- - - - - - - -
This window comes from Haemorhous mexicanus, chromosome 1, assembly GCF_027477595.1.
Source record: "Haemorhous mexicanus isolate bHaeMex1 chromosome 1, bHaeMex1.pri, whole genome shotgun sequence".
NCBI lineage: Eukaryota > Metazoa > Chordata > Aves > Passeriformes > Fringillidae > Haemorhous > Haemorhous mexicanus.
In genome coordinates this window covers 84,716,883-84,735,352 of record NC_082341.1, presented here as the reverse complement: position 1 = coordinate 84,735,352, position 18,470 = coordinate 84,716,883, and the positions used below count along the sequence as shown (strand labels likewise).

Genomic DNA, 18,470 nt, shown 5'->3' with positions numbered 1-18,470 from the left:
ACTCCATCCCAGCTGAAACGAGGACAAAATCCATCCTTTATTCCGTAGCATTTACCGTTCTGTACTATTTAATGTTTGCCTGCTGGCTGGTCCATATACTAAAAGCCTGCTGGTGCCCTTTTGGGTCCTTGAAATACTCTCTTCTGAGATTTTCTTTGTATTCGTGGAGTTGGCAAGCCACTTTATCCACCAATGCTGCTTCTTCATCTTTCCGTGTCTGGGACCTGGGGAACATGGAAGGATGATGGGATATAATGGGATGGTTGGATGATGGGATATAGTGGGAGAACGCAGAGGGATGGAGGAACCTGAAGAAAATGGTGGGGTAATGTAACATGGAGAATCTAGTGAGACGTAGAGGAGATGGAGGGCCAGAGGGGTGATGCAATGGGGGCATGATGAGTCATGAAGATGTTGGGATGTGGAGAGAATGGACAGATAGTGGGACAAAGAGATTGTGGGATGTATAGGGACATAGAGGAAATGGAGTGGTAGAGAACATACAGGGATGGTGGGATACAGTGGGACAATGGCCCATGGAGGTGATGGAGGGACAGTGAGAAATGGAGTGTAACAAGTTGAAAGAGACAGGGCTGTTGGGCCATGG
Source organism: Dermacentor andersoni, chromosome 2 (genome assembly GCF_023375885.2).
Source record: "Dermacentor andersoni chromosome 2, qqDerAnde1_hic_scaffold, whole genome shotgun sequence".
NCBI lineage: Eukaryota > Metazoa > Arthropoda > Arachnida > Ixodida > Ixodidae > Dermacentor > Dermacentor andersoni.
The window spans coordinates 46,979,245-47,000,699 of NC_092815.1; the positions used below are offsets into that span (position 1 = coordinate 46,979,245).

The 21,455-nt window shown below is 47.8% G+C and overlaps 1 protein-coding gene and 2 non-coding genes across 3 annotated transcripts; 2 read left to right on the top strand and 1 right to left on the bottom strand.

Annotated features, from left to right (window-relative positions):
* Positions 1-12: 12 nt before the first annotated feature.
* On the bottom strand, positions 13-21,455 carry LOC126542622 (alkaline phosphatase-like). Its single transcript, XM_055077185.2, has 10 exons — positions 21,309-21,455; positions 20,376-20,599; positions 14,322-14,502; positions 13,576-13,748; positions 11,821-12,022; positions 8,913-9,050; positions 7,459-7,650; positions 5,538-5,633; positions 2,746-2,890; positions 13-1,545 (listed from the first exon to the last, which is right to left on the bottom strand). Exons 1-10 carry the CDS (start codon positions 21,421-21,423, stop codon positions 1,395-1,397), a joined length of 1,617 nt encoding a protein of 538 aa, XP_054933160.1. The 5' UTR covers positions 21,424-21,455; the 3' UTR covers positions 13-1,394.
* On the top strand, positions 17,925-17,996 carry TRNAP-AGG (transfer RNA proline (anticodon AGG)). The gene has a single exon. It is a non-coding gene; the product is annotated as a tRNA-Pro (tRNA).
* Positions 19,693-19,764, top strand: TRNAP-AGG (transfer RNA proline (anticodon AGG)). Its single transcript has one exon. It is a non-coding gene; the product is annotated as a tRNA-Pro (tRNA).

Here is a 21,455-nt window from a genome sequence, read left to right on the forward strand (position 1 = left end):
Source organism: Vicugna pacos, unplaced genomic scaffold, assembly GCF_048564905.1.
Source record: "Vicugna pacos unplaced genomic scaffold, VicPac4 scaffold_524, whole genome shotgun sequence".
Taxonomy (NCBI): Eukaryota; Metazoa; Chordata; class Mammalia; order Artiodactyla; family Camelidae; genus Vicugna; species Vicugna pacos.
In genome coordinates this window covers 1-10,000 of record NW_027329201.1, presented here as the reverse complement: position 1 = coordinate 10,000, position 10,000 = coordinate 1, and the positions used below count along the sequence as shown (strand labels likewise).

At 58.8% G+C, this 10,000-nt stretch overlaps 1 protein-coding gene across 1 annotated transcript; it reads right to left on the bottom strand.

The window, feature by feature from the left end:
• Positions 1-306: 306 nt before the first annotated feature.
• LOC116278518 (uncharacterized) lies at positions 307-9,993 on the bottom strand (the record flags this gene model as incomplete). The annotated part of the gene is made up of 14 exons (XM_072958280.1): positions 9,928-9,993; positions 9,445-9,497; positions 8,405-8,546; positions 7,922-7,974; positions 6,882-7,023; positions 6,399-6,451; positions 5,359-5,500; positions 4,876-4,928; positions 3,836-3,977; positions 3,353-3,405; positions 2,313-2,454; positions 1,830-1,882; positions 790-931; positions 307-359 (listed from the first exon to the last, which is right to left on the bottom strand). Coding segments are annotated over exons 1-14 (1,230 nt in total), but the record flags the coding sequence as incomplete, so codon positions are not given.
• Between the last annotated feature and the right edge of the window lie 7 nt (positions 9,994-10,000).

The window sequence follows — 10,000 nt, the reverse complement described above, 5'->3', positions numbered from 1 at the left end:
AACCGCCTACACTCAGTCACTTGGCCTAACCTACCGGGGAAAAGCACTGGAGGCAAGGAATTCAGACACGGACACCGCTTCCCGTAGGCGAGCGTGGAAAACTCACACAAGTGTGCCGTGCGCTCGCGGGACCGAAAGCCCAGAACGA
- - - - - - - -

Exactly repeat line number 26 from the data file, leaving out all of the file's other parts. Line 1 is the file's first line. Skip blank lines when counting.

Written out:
• Between the last annotated feature and the right edge of the window lie 7 nt (positions 9,994-10,000).